rul   = ({# -> {"$" <> #, Rest@VertexOutComponent[g, #, 1]}} & /@  VertexList@g);
res   = heads //. Union @@ rul /. {} -> Sequence[] /. {a_String} :> a;
MapAll[If[Head[#] === String,  StringReplace[#, "$" ~~ a__ :> a], #] &, res]
      ]

usage

fn = {"Folder1\\file1.txt", "Folder2\\file3.dat", "Folder3\\file4.nb",
    "Folder3\\file5.m", "Folder3\\file6.m", 
   "Folder3\\Folder31\\file11.log", "Folder3\\Folder31\\file12.log", 
   "Folder3\\Folder31\\Folder32\\file13.log", 
   "Folder3\\Folder31\\Folder32\\file14.log", 
   "Folder3\\Folder31\\Folder32\\Folder33\\file111.log", 
   "Folder3\\Folder31\\Folder32\\Folder33\\file21.xls"};

format[fn]
(*
{{"Folder1", {"file1.txt"}}, 
 {"Folder2", {"file3.dat"}}, 
 {"Folder3", {"file4.nb", "file5.m", "file6.m", 
             {"Folder31", {"file11.log", "file12.log", 
                          {"Folder32", {"file13.log", "file14.log", 
                                       {"Folder33", {"file111.log", "fiile21.xls"
 }}}}}}}}}

Caveat: It won't work if you have equal names at different branches. For considering that case I recommend a preprocessing stage that adds a prefix identifying the branch.

$\endgroup$
  • $\begingroup$ Lol - was just going to comment "use graphs...". +1 $\endgroup$ – ciao Aug 24 '15 at 22:39
  • $\begingroup$ @ciao I believe this can be done better by using DepthFirstScan... but it resisted my try $\endgroup$ – Dr. belisarius Aug 24 '15 at 22:41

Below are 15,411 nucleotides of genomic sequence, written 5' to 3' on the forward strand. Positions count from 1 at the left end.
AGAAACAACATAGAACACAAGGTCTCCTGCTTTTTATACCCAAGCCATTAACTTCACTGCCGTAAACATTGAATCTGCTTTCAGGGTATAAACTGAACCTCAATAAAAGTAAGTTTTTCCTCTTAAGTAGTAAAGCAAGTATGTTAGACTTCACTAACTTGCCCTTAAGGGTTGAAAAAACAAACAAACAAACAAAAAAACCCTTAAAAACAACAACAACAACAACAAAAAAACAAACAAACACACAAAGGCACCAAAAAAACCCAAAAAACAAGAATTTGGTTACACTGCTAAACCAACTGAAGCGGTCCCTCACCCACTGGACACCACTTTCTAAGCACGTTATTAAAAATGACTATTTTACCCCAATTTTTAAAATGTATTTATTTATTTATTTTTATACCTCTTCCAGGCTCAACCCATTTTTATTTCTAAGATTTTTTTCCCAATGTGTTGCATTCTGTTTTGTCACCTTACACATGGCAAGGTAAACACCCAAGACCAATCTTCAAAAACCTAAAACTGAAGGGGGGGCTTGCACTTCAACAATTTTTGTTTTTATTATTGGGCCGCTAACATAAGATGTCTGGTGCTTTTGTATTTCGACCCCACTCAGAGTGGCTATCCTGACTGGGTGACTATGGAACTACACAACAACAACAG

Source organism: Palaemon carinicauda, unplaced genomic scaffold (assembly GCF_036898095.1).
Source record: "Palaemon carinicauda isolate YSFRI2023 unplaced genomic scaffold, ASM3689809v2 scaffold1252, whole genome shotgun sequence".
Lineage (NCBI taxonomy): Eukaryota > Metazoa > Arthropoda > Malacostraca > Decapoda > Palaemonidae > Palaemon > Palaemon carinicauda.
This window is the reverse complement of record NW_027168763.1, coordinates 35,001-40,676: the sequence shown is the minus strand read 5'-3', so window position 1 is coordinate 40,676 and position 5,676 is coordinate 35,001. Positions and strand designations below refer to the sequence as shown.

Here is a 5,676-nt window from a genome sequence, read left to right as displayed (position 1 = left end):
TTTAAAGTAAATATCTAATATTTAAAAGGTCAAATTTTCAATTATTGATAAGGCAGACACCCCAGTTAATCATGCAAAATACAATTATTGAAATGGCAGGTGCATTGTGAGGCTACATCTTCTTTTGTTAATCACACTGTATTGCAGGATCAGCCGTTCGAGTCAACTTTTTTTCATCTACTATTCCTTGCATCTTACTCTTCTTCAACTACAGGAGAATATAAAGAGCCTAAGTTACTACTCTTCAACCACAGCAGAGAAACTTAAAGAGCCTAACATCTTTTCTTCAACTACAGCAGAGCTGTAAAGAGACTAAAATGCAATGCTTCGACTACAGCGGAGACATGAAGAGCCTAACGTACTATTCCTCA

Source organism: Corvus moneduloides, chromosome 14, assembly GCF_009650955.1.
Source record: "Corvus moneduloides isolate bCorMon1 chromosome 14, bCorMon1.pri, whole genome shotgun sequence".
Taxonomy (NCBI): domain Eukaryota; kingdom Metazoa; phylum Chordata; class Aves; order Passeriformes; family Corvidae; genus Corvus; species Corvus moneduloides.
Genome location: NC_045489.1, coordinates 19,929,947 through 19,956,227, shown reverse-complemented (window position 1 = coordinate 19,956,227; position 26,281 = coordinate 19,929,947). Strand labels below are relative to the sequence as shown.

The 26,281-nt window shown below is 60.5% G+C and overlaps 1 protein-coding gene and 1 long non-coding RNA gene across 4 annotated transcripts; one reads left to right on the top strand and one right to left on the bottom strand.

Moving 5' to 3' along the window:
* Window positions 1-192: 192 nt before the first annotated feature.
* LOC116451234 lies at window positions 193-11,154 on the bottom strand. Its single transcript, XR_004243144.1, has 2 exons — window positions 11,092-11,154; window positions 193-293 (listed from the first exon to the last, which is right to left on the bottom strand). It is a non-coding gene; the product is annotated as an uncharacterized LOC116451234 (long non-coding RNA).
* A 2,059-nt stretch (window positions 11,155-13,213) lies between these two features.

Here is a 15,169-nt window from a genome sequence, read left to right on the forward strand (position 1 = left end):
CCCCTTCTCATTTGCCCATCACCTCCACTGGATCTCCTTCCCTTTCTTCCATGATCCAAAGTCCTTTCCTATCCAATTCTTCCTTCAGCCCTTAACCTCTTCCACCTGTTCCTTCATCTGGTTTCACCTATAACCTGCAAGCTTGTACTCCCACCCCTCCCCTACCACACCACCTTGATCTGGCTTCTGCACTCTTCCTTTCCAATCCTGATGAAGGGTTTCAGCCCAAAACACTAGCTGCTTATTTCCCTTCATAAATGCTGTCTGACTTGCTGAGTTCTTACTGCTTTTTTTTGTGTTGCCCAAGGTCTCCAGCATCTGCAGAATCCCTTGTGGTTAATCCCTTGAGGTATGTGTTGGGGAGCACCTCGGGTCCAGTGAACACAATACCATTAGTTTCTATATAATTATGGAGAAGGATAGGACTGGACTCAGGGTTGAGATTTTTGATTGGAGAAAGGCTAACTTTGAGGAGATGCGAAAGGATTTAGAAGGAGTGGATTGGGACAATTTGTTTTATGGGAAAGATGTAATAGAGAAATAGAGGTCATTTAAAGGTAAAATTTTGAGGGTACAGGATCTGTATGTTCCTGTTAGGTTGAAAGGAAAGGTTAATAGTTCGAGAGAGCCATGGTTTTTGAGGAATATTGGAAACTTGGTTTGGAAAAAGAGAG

• $\begingroup$ @ciao See my other answer :) $\endgroup$ – Dr. belisarius Aug 25 '15 at 2:16
1
$\begingroup$

A recursive approach that groups as required and will work for any folder depth and reoccurring folder names at different locations in the directory hierarchy.

fileNameList = {"Folder1\\file1.txt", "Folder2\\file3.dat", 
   "Folder3\\file4.nb", "Folder3\\file5.m", "Folder3\\file6.m", 
   "Folder3\\Folder31\\file11.log", "Folder3\\Folder31\\file12.log", 
   "Folder3\\Folder31\\Folder32\\file13.log", 
   "Folder3\\Folder31\\Folder32\\file14.log", 
   "Folder3\\Folder31\\Folder32\\Folder33\\file111.log", 
   "Folder3\\Folder31\\Folder32\\Folder33\\file21.xls"};

The recursive function makeFileHierarchy.

makeFileHierarchy[expr_List] :=
 If[Max@Dimensions@expr == 1,
  If[Length@(expr /. {} -> Nothing) != 0, 
   {Flatten@expr}, 
   Nothing
  ],
  {
   First@First@#, 
   makeFileHierarchy@#[[All, 2 ;;]]
  } & /@ GatherBy[expr, #[[1]] &]
 ]

 makeFileHierarchy[StringSplit[fileNameList, "\\"]] /. {x_} -> x